Published on Feb 15, 2012
Pushes Bi-Partisan Support for Tribal Budget Priorities
Washington, DC – The National Congress of American Indians (NCAI) released an initial analysis today of the FY 2013 Budget as proposed by the Obama Administration. The report details proposed investments and reductions in Indian Country priorities and programs. The inclusion of a number of tribal priorities reflects – in part – increased tribal consultation to identify Indian Country’s top priorities. The analysis also indicates the budget proposal is a good step toward meeting bipartisan goals for Indian Country - government efficiency, more program flexibility for tribes, and no-cost solutions for strengthening tribal and rural economies. The report underscores the fact that these are important steps on a long journey and sustained investments are necessary to ensure tribes fully contribute to a robust recovery.
“The Administration’s budget requests are a good first step in reflecting the priorities that Republicans, Democrats, and Administration officials have heard from tribal leaders in consultations and Congressional hearings. Congress should seize the moment and work to develop and pass a budget that fully addresses Indian Country’s priorities,” said Jefferson Keel, President of NCAI, the nation’s oldest and largest American Indian and Alaska Native advocacy organization. “Indian Country understands the federal government is constrained, that’s why we’ve called for increased flexibility for tribal programs and have identified no-cost provisions that strengthen tribal economies. We know what will work for our nations and we call on Congress to include Indian Country in finalizing a budget plan that grows tribal economies and meets the federal government’s trust responsibility.”
On February 13, the Obama Administration released a $3.80 trillion budget request to Congress. NCAI’s Analysis of the President’s FY 2013 Budget Request provides initial analysis of all major areas and agencies which oversee and administer funding for Indian Country. Many tribal programs fall into the category of discretionary domestic funding. In preparation for the President’s budget, some agencies have consulted with tribes about programs in the budget. NCAI produced a report in January 2012 that outlined the consultation efforts of all federal agencies.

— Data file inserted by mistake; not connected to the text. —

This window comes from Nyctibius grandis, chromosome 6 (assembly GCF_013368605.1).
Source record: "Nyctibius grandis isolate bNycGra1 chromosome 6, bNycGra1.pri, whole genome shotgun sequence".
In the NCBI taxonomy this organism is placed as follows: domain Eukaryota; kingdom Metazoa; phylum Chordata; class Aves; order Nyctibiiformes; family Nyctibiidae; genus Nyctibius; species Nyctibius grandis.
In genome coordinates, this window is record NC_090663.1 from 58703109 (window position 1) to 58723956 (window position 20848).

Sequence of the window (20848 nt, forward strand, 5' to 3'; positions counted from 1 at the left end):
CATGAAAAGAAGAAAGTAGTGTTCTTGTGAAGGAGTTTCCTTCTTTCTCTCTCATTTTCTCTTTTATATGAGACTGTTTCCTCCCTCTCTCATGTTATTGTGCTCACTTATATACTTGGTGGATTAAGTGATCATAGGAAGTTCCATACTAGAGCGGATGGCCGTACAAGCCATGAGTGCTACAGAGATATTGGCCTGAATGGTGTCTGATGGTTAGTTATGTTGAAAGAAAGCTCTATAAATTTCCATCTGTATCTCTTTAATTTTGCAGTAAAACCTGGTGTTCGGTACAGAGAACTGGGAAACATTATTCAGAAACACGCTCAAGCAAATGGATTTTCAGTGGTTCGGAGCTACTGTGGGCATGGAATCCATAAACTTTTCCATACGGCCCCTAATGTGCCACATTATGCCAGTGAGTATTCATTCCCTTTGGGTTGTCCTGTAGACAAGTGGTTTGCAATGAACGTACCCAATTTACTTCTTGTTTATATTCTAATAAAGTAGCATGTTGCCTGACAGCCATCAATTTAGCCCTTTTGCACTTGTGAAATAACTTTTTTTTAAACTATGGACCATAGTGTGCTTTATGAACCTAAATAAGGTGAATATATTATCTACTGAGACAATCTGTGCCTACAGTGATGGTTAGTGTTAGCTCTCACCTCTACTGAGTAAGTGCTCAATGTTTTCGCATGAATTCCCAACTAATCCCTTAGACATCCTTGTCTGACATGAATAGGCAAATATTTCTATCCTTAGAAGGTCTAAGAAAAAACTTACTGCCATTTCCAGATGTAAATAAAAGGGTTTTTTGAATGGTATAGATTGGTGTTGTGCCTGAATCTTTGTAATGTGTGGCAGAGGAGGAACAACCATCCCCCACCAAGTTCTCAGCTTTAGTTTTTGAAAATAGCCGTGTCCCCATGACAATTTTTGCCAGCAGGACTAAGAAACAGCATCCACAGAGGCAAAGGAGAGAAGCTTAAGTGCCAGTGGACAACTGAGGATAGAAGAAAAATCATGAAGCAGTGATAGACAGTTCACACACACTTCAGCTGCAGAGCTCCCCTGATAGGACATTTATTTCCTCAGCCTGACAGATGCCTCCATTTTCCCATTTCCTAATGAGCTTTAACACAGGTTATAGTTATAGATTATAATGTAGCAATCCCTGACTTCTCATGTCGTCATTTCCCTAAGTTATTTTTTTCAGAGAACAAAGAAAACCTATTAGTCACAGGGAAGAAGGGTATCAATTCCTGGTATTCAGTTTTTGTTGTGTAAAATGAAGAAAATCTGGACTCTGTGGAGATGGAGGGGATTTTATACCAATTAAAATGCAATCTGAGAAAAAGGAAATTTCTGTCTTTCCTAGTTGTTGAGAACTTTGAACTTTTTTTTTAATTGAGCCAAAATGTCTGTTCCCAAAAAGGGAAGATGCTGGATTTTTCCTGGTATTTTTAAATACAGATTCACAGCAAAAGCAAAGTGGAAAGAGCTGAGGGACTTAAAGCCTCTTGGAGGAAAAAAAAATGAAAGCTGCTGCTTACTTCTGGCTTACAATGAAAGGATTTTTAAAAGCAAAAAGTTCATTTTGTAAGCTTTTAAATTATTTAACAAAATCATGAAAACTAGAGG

In the budget analysis, NCAI highlights the no-cost solution included in the budget proposal for restoring lands to tribal governments impacted by the Carcieri Supreme Court decision. NCAI’s review also emphasizes the importance of sustained funding for tribal self-determination, critical to the economic foundation of Indian Country and the benefits tribes offer to surrounding rural and regional economies. Recommendations from Indian Country that were included in the FY 2013 proposal include increases for contract support costs, some natural resource and environmental protection programs, public safety initiatives, and contract health services.
While the Administration’s budget proposal maintains support for critical programs, there were some cuts that represent major setbacks to progress in Indian Country. One example is in funding for Bureau of Indian Education construction, where proposed cuts reduce funding to $52.8 million, down from $140.5 million in FY 2011 and $70.8 million in FY 2012. These cuts would directly impact economic growth and job creation in communities hit hardest by the economic downturn.
NCAI’s Analysis of the President’s FY 2013 Budget Request comes just weeks after the release of NCAI’s comprehensive FY 2013 Indian Country Budget Request.
- Download NCAI’s Analysis of the President’s FY 2013 Budget Request
- Read and Review NCAI’s FY 2013 Indian Country Budget Request
HIGHLIGHTS OF PROPOSED FUNDING FOR TRIBAL PROGRAMS
Economic Development and Land Restoration
Included in the President’s FY 2013 Budget Proposal is a no-cost economic development and jobs creation solution for restoring land to tribal governments impacted by the Carcieri Supreme Court decision. (p. 758 of the Budget of the United States Government, Fiscal Year 2013, Appendix.)
The budget request for the Indian Health Service is $4.422 billion, an increase of $115.9 million over the FY 2012 enacted level.
Approximately $345 million is proposed for public safety initiatives in Indian Country, with a total of $156.8 million set aside for tribal grant programs within the Department of Justice.
The Bureau of Indian Affairs is essentially level-funded, with small increases for Tribal Priority Allocations, contract support costs, Rights Protection Implementation, and Tribal Management and Development, among others.
An increase of approximately $29 million over FY 2012 appropriations is proposed for the Tribal General Assistance Program. These additional funds will assist tribes in capacity building and promote protections for the environment and human health.
Bureau of Indian Education construction is proposed to be cut to $52.8 million. This program was funded at $140.5 million in FY 2011 and $70.8 million in FY 2012.
The Indian Guaranteed Loan Program would decrease to $5 million, a $2.1 million cut
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